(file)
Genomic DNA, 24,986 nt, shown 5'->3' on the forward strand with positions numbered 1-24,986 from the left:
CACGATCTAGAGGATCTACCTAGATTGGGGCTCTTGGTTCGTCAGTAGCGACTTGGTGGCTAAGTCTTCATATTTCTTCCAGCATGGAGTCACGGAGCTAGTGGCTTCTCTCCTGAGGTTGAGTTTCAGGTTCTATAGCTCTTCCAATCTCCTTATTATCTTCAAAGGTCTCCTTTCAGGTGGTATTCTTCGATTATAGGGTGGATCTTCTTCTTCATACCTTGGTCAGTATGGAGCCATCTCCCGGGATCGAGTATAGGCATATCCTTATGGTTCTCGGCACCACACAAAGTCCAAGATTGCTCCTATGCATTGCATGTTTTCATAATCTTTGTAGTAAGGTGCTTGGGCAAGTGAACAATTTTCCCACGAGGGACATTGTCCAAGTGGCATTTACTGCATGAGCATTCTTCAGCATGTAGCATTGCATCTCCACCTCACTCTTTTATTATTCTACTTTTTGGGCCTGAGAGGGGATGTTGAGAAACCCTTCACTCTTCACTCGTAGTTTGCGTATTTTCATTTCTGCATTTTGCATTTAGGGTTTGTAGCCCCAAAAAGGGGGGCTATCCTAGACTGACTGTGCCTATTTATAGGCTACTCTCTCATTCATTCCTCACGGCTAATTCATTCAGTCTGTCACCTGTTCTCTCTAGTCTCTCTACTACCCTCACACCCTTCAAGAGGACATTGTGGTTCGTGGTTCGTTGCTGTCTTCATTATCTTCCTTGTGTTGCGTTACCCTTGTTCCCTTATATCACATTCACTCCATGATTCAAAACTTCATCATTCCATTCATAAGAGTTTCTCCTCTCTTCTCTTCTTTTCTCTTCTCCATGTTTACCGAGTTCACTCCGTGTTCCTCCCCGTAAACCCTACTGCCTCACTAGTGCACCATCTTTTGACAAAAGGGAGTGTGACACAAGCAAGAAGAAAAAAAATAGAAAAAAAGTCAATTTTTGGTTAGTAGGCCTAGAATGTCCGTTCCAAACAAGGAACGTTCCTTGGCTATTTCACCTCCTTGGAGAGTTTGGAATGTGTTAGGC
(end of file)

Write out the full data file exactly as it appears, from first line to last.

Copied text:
Genomic DNA, 24,986 nt, shown 5'->3' on the forward strand with positions numbered 1-24,986 from the left:
CACGATCTAGAGGATCTACCTAGATTGGGGCTCTTGGTTCGTCAGTAGCGACTTGGTGGCTAAGTCTTCATATTTCTTCCAGCATGGAGTCACGGAGCTAGTGGCTTCTCTCCTGAGGTTGAGTTTCAGGTTCTATAGCTCTTCCAATCTCCTTATTATCTTCAAAGGTCTCCTTTCAGGTGGTATTCTTCGATTATAGGGTGGATCTTCTTCTTCATACCTTGGTCAGTATGGAGCCATCTCCCGGGATCGAGTATAGGCATATCCTTATGGTTCTCGGCACCACACAAAGTCCAAGATTGCTCCTATGCATTGCATGTTTTCATAATCTTTGTAGTAAGGTGCTTGGGCAAGTGAACAATTTTCCCACGAGGGACATTGTCCAAGTGGCATTTACTGCATGAGCATTCTTCAGCATGTAGCATTGCATCTCCACCTCACTCTTTTATTATTCTACTTTTTGGGCCTGAGAGGGGATGTTGAGAAACCCTTCACTCTTCACTCGTAGTTTGCGTATTTTCATTTCTGCATTTTGCATTTAGGGTTTGTAGCCCCAAAAAGGGGGGCTATCCTAGACTGACTGTGCCTATTTATAGGCTACTCTCTCATTCATTCCTCACGGCTAATTCATTCAGTCTGTCACCTGTTCTCTCTAGTCTCTCTACTACCCTCACACCCTTCAAGAGGACATTGTGGTTCGTGGTTCGTTGCTGTCTTCATTATCTTCCTTGTGTTGCGTTACCCTTGTTCCCTTATATCACATTCACTCCATGATTCAAAACTTCATCATTCCATTCATAAGAGTTTCTCCTCTCTTCTCTTCTTTTCTCTTCTCCATGTTTACCGAGTTCACTCCGTGTTCCTCCCCGTAAACCCTACTGCCTCACTAGTGCACCATCTTTTGACAAAAGGGAGTGTGACACAAGCAAGAAGAAAAAAAATAGAAAAAAAGTCAATTTTTGGTTAGTAGGCCTAGAATGTCCGTTCCAAACAAGGAACGTTCCTTGGCTATTTCACCTCCTTGGAGAGTTTGGAATGTGTTAGGC